υἱὸς τοῦ θεοῦ (huios tou Theos)

In some translations, this Greek phrase has been translated to "Son of God."

However, in the context given - that of a certain relationship with God, “son” would be a mistranslation. While the Greek word υἱός (huios) can indicate a relationship of offspring (father/son), this is only in a limited or restricted sense. According to Thayer’s lexicon:
"in a restricted sense, the male offspring (one born by a father and of a mother)"
With respect to the context in which Jesus was speaking, Thayer's lexicon describes the usage of the word υἱός (huios):
"used to describe one who depends on another or is his follower - of teachers - i.q. pupils."
Thayer's lexicon further describes the meaning of this word in the contexts of devotion:
"one who is connected with or belongs to a thing by any kind of close relationship."
"instructed in evangelical truth and devotedly obedient to it"
"one to whom anything belongs"
"those to whom the phrophetic and covenant promises belong"
"The Jews called the Messiah υἱὸς τοῦ θεοῦ pre-eminently, as the supreme representative of God"
Thus we would more appropriately translate the phrase υἱὸς τοῦ θεοῦ within the definition given to it by those from whom the phrase had its origin:

"Servant of God" - when the context is general, related to one who is devoted to the Supreme Being.

"Representative of God" - when the context is specific and reverential, such as when referring to Jesus, who is representing God.

This later usage is consistent with Jesus' own statements, such as:
"For I have come down from heaven not to do my will but to do the will of Him who sent me. (John 6:38)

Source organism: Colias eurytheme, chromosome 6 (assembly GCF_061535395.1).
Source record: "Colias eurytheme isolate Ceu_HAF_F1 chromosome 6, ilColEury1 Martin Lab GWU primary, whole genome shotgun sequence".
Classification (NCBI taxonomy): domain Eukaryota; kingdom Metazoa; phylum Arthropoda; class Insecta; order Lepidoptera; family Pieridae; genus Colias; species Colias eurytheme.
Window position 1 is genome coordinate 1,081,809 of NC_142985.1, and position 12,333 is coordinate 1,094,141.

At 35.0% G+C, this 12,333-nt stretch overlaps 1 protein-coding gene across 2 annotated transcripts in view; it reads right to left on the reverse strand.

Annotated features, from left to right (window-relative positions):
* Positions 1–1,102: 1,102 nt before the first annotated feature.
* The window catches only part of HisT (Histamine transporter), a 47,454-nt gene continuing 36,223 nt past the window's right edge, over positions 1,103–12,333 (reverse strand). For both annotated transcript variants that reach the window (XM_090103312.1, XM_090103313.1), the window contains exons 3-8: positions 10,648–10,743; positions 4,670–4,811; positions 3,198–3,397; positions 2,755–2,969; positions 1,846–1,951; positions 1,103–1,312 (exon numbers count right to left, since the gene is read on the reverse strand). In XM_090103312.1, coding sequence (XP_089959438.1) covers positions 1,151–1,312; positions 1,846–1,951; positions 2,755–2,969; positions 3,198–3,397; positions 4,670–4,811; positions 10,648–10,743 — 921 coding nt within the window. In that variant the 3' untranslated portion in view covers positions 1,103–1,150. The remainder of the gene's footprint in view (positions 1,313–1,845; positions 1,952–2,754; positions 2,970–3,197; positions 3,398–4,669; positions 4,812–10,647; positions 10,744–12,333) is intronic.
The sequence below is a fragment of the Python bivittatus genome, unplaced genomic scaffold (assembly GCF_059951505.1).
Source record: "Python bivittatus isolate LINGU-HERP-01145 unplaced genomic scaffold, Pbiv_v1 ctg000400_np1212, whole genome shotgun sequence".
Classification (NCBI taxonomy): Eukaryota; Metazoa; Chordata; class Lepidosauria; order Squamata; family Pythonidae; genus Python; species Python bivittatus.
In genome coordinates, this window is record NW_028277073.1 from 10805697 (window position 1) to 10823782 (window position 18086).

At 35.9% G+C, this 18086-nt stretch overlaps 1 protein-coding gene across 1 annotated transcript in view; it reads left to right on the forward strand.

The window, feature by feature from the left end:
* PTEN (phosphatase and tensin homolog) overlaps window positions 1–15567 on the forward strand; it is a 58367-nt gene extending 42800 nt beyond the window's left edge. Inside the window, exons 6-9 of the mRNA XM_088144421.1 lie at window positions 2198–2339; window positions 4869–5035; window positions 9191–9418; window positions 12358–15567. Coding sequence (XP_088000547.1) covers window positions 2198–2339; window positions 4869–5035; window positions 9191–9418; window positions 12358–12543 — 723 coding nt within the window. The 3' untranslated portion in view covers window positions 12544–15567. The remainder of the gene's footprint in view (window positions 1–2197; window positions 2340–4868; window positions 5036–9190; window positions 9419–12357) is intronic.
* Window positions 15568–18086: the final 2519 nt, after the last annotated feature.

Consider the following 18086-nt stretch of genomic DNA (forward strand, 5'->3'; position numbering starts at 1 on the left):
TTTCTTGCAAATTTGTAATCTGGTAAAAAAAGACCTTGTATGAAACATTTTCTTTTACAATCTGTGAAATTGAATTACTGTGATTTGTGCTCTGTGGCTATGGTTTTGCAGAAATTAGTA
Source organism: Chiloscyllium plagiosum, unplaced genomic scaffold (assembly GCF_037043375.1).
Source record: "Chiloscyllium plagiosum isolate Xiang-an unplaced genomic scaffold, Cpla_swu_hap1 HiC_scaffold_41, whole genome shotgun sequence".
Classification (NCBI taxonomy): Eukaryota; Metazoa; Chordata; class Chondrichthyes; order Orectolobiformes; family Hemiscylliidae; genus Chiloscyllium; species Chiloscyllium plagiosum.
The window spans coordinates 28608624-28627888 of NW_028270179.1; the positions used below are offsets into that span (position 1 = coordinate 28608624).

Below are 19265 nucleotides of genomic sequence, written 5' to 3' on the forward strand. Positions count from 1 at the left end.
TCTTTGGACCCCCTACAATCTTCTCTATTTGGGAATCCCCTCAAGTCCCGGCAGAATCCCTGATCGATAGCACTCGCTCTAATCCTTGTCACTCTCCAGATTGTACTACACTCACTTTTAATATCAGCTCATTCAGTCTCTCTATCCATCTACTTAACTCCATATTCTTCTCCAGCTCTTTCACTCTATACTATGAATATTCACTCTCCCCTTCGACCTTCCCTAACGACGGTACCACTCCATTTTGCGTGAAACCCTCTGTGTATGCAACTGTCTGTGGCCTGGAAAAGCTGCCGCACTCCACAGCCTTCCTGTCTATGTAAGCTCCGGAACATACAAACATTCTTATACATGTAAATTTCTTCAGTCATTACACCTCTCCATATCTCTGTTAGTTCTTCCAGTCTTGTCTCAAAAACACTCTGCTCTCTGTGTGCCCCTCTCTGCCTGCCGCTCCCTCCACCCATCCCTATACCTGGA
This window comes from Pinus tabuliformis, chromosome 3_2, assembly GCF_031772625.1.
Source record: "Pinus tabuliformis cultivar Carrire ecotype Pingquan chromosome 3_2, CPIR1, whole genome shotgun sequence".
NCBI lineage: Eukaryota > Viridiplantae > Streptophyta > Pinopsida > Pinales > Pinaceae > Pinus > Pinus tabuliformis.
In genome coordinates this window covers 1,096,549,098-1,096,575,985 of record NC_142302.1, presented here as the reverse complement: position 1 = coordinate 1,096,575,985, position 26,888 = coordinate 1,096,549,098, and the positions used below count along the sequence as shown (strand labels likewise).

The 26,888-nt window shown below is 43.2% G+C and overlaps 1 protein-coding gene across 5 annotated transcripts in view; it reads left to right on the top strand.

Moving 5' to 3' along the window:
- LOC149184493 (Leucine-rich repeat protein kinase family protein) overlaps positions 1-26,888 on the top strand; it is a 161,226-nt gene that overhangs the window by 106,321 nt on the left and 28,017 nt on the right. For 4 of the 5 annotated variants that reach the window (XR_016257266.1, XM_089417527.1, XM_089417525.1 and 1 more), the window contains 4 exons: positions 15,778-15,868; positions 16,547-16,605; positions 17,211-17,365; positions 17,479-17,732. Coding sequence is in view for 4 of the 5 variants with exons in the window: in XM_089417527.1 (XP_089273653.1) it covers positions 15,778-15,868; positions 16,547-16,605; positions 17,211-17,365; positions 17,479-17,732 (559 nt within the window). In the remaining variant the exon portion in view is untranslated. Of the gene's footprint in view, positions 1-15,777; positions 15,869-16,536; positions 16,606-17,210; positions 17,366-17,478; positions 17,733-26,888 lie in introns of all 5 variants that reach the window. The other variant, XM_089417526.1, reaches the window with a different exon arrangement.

“My teaching is not my own. It comes from the One who sent me." (John 7:16)
The concept that ecclesiastical sectarians have claimed, of God begetting an exclusive son does not agree with scripture, nor with practical reality.

As for the representation that Jesus is God's exclusive son - why would God only beget one son? Would the Supreme Being, the Controller of all creation, somehow be limited in His ability to beget children? Most men can theoretically beget tens if not hundreds of children in their lifetime. And we are saying that the Supreme Being can only beget one person? Is God now impotent? Such a notion is absurd.

Such a notion also contradicts other verses elsewhere in scripture. We find many verses utilize refer to multiple devoted children of God, who were servants of God and sometimes acted as God's representatives:
When men began to increase in number on the earth and daughters were born to them, the sons [בֵּן (ben)] of God saw that the daughters of men were beautiful, and they married any of them they chose. (Genesis 6:1-2)
The Nephilim were on the earth in those days — and also afterward — when the sons [בֵּן (ben)] of God went to the daughters of men and had children by them. (Genesis 6:4)
[Jesus speaking] “Blessed are the peacemakers, for they will be called sons [υἱός (huios)] of God.” (Matthew 5:9)
...Adam, the son [υἱός (huios)] of God. (Luke 3:38)
[John, speaking of Jesus] Yet to all who received him, to those who believed in his name, he gave the right to become children [υἱός (huios)] of God. [John 1:12].